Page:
Scott Pruitt Put Interests of Polluters Before People
EPA nominee Scott Pruitt claimed to have helped to clean up the Illinois River, but the only people he actually helped were his poultry industry donors.
The Illinois River begins in the Ozarks and flows 145 miles to the Arkansas River in Oklahoma. If you read Where the Red Fern Grows by Wilson Rawls as a child, you know the river – the Illinois featured prominently in the classic novel about a boy, Billy, and his Redbone Coonhound hunting dogs.
The State of Oklahoma named the Illinois a State Scenic River in 1970 because of the stream’s wildlife, recreation and scenic values.
So why did Scott Pruitt, as Oklahoma’s attorney general, sit by for years while pollution from upstream Arkansas chicken farms fouled the Illinois River? It’s one of many examples that demonstrate why Pruitt, President-elect Trump’s pick to lead the Environmental Protection Agency [EPA], is the wrong choice.
In the case of the Illinois River, industrial-scale poultry farms were spreading hundreds of thousands of tons of manure on land that drained to the river. Pruitt chose not to pursue action against the polluters. Poultry company executives were some of the most generous contributors to his campaign.
As Oklahoma Attorney General, Scott Pruitt has spent the last seven years suing the EPA to block regulations that he would be expected to enforce if confirmed as EPA Administrator.
He sued the agency to overturn the Clean Water Rule, which safeguards more than half the nation’s waterways, including streams that feed into the drinking water supplies of 117 million Americans.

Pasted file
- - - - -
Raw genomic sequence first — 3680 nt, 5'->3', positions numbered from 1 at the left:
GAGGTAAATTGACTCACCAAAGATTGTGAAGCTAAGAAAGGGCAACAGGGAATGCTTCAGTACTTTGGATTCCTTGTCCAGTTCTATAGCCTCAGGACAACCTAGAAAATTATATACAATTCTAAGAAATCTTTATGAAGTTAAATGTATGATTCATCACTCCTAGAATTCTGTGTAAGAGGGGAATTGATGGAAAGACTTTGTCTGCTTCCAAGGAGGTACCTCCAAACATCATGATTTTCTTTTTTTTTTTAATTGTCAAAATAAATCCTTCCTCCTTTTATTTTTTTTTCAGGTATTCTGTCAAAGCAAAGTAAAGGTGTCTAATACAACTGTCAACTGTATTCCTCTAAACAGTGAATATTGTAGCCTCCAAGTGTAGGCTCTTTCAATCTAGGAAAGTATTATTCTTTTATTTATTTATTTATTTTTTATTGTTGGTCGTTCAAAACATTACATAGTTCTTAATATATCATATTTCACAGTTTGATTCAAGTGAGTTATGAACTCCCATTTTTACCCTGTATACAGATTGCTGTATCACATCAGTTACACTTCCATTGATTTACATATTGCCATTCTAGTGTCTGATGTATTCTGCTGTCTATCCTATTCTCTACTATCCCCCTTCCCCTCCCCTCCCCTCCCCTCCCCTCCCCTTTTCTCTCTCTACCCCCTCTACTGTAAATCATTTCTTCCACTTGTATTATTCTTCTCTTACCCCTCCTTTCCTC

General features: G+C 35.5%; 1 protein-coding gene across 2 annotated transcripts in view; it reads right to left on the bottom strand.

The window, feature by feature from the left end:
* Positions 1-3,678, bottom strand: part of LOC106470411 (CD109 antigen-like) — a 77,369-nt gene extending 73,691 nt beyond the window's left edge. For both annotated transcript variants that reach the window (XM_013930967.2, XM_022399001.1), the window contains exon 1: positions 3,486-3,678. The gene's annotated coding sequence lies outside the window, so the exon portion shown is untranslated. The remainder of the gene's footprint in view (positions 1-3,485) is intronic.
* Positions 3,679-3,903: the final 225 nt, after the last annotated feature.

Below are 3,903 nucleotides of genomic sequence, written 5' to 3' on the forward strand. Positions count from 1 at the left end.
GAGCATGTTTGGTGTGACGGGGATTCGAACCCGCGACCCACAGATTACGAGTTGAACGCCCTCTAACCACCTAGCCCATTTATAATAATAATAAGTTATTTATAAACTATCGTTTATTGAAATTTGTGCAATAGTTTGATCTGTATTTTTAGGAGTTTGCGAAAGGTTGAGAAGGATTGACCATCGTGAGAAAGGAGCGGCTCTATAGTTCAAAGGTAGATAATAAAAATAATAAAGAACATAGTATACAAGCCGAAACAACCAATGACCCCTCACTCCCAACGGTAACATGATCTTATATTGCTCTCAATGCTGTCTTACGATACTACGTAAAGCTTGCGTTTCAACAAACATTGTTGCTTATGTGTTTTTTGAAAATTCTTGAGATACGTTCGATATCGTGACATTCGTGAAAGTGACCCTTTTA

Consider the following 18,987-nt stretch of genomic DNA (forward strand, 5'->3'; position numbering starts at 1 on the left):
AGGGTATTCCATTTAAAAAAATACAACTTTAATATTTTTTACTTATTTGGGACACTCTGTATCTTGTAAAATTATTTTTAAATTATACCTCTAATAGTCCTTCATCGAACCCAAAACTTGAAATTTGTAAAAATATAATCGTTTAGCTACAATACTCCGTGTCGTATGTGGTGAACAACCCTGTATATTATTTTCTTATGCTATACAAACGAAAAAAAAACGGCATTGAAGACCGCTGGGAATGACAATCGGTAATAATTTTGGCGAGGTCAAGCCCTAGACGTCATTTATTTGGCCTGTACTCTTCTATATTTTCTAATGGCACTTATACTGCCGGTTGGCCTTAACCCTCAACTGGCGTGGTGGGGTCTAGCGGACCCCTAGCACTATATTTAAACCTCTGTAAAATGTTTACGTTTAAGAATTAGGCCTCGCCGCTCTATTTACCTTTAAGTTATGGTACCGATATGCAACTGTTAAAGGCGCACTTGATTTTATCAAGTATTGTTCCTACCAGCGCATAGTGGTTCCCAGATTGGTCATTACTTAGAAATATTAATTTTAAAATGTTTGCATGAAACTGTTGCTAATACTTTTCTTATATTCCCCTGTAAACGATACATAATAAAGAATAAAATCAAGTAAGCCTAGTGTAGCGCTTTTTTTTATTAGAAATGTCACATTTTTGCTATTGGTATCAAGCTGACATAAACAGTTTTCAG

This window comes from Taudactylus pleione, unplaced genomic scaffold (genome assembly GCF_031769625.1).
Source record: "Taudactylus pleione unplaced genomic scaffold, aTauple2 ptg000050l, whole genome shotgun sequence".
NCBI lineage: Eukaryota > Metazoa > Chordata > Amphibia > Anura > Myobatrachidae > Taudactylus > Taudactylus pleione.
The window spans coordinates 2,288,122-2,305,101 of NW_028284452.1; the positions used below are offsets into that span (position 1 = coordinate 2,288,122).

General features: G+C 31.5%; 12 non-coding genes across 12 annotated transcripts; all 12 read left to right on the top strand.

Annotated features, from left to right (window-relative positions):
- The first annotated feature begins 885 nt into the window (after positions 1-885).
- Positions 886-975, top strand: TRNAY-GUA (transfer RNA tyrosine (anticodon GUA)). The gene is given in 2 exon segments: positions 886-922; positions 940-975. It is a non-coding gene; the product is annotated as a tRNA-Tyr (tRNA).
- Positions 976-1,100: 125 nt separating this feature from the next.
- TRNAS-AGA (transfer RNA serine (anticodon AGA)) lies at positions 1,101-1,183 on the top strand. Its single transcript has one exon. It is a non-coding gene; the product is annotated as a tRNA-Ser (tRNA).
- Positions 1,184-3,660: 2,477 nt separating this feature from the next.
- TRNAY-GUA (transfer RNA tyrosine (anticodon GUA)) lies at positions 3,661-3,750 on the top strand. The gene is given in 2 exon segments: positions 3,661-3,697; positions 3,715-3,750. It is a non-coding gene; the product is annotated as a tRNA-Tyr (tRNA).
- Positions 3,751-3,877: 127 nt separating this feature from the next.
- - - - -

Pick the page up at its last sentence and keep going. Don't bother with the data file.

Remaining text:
He also joined industrial agricultural interests to sue the EPA to stop the cleanup of the Chesapeake Bay. EPA’s oversight is essential to the health of the Bay and everyone who lives, works and plays in the region. But again, Pruitt put the interests of polluters ahead of clean water and the people and businesses who rely on healthy rivers.
Pruitt believes in a “hands off” approach at the national level, preferring to let states sort out their own regulations. But what happens if neighboring states have different standards?
If the upstream state pollutes, the downstream state’s health, economy and quality of life suffer. It’s why we have national standards for clean water, and why we need a strong EPA to ensure they are enforced. We all live downstream.
In Where the Red Fern Grows, Billy describes his childhood home:
“Below our fields, twisting and winding, ran the clear blue waters of the Illinois River. The banks were cool and shady. The rich bottom land near the river was studded with tall sycamores, birches, and box elders. To a ten-year-old country boy it was the most beautiful place in the whole wide world, and I took advantage of it all.”
Rivers run through the lives of each and every American. They shape who we are, they are essential to our health, they are vital to our future. Whoever leads the EPA must be up to the task of protecting our rivers and clean water.
Looking at Scott Pruitt’s record, it is clear he is the wrong choice and the Senate must reject his nomination.